BRAINBox Solutions has enrolled the 1,000th patient in the pivotal HeadSMART II study of its concussion diagnostic and prognostic test, BRAINBox TBI (Traumatic Brain Injury). The multi-national, multi-site trial is designed to support an application for regulatory clearance by the U.S. FDA.
McGowan Institute for Regenerative Medicine affiliated faculty member David Okonkwo, MD, PhD (pictured), Professor at the University of Pittsburgh Medical Center and Director, Neurotrauma Clinical Trials Center, Director, Scoliosis and Spinal Deformity Program, and Special Advisor, UPMC Enterprises, is the Chair of the Scientific Advisory Board (SAB) and has been active in the study design and oversight.
“We are developing the BRAINBox TBI test as the first objective test to aid in the diagnosis of concussion and to provide an assessment of the risk of post-concussive symptoms,” said Donna Edmonds, BRAINBox Solutions’ CEO. “We are now in the home stretch of this very important study for the field. We believe the test has great potential to change clinical practice in the diagnosis and management of concussion and will define for the first time, objective diagnostic criteria for this condition, termed Acute Traumatic Encephalopathy (ATE). As such, the trial has been rigorously designed in collaboration with leading experts in traumatic brain injury and emergency medicine. The study evaluates patients in multiple settings and includes state-of-the-art expert adjudication panels.”
She added that the current study is being conducted in adults (18 years old or older). A separate National Institutes of Health-supported, multi-center study in geriatric subjects is expected to begin enrollment in late 2022 to establish a geriatric specific test for diagnosis and prognosis. Additionally, the company is engaged a Pilot Study for a Pediatric Test for individuals under the age of 18, aimed at the same claims as the adult study.
The BRAINBox TBI multi-modal test combines clinical data, neurocognitive testing, symptom reporting and blood-based biomarkers, with proprietary AI algorithms to generate an objective score for diagnosis up to 96 hours from the time of injury. In addition, a prognosis report is generated, providing the likelihood of injury-related symptoms occurring at 30 days and up to three months after the event. The clinical study sites were selected to reflect real world practice and include Level I Trauma Centers, Emergency Departments, and Urgent Care settings in systems and community-based hospitals.
The HeadSMART II study’s primary endpoints include ATE diagnosis, as determined by the BRAINBox TBI test, compared with the Gold Standard diagnosis and the test’s ability to predict persistent symptoms up to 90 days after an ATE diagnosis.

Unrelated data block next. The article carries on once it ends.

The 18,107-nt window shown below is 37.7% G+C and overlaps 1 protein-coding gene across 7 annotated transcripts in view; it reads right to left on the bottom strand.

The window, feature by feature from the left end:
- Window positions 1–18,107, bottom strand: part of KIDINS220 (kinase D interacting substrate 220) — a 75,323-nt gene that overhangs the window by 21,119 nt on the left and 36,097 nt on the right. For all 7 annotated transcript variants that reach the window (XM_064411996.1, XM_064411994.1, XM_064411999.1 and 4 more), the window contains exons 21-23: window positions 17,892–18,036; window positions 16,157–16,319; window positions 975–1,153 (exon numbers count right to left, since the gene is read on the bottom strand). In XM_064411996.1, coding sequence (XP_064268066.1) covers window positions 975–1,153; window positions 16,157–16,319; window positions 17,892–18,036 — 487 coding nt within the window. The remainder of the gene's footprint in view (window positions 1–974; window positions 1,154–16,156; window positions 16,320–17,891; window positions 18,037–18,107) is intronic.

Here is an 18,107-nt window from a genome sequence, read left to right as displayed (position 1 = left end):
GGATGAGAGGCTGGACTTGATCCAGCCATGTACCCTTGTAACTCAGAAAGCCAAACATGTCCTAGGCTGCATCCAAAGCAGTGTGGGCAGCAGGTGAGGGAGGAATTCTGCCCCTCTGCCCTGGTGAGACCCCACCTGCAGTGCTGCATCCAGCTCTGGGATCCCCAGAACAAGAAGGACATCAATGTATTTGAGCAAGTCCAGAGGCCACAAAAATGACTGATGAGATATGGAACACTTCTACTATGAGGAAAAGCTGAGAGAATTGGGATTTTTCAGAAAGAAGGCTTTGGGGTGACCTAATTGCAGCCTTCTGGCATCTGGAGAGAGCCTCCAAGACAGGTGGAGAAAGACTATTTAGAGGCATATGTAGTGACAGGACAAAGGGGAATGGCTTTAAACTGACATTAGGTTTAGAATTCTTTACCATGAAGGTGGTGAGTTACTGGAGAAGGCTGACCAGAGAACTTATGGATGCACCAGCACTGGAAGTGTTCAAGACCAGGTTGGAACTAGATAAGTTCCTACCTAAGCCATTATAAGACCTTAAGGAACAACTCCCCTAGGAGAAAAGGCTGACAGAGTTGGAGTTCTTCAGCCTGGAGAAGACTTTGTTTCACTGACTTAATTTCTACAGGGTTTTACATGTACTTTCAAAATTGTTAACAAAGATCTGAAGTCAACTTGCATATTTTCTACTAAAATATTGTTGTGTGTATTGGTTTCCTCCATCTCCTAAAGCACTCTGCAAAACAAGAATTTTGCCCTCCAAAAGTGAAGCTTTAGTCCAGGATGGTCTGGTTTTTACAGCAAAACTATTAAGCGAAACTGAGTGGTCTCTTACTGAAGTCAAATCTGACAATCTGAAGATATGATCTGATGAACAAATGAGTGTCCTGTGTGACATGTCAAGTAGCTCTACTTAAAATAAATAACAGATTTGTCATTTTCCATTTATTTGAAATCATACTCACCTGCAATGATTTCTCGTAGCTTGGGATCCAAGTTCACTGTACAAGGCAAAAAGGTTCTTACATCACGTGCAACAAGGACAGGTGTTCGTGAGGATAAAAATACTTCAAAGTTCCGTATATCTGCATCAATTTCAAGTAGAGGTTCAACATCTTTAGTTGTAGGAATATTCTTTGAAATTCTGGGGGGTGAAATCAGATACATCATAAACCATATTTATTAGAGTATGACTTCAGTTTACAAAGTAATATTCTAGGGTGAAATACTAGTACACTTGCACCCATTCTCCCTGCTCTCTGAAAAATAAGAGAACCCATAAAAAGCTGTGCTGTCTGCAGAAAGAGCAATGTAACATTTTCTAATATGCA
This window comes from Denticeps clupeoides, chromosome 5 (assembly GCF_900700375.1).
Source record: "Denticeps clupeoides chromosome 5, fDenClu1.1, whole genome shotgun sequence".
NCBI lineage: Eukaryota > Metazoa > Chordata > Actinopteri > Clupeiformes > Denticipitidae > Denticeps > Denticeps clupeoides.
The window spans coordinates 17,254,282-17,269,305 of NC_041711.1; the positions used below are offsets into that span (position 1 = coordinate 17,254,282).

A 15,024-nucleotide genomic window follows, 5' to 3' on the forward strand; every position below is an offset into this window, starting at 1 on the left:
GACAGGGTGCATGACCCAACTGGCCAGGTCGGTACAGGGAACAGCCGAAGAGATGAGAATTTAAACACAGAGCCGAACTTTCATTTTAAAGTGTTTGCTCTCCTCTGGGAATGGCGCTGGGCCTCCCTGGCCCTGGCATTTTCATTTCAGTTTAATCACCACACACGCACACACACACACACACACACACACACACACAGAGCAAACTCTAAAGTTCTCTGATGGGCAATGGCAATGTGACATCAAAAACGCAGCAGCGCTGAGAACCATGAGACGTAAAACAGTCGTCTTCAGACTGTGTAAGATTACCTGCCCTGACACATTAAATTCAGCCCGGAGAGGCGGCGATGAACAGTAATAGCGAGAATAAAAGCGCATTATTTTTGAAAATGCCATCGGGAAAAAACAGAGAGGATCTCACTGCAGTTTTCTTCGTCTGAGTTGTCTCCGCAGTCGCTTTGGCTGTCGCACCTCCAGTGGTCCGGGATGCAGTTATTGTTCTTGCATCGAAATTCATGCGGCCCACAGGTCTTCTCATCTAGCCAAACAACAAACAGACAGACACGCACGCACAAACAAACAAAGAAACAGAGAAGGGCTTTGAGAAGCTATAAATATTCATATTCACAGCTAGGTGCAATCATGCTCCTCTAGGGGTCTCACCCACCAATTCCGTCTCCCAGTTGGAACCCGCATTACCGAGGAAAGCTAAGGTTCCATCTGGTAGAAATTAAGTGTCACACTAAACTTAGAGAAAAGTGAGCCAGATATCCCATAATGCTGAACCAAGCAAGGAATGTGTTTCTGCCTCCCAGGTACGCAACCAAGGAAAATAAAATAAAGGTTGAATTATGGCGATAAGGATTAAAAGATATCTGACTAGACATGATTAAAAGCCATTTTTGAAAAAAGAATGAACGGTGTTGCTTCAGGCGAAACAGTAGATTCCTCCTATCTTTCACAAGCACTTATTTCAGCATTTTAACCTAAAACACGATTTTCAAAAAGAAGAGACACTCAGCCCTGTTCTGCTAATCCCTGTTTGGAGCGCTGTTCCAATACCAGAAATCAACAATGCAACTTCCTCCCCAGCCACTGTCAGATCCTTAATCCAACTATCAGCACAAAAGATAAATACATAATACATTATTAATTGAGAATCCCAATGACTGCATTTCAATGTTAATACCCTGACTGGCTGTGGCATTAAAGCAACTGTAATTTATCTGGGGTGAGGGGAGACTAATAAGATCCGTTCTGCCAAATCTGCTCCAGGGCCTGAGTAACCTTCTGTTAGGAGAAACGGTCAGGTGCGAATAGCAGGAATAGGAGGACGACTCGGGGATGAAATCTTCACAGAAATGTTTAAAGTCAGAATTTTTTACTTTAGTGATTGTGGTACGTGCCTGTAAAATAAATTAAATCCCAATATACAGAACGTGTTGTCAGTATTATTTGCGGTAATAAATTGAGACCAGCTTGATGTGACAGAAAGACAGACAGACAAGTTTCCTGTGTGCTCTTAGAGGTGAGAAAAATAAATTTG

The Gold Standard for diagnosis is determined by an adjudication committee of clinical experts blinded to the test results. Two randomly selected experts each make a diagnostic determination based on evaluation of the clinical information, including imaging and neurological assessments. If there is discordance, a third expert performs an independent review and serves as the tie breaker. There is a similar expert adjudication process for neuroimaging data from participants who receive a head CT scan or MRI as part of standard of care.
Adjudicated TBI patients are stratified as having high- or low-risk for post-concussive symptoms in each symptom category, based on biomarker and neurocognitive testing.
The design and oversight of the study is being conducted by leading experts in emergency medicine and neurotrauma, including: W. Franklin Peacock MD FACEP, Principal Investigator, and Professor of Emergency Medicine and Vice Chair for Research in the Department of Emergency Medicine at Baylor College of Medicine; Damon Kuehl, MD, Vice Chair for Research in the Department of Emergency Medicine for Carilion Clinic and Vice Chair of the Virginia Tech Carilion School of Medicine’s Department of Emergency Medicine; and Ramon Diaz-Arrastia, MD, PhD, Professor of Neurology, Director, Clinical TBI Research Center, University of Pennsylvania, Perelman School of Medicine, all of whom are enrolling subjects in the study. Drs. Peacock, Kuehl, and Diaz-Arrastia, also serve on the BRAINBox Solutions SAB. An additional SAB member who has been active in the study design and oversight is Alan Wu, Professor Laboratory Medicine, Chief, Clinical Chemistry Laboratory, SFGH, and Chief, Clinical Pharmacogenomics Laboratory, UCSF.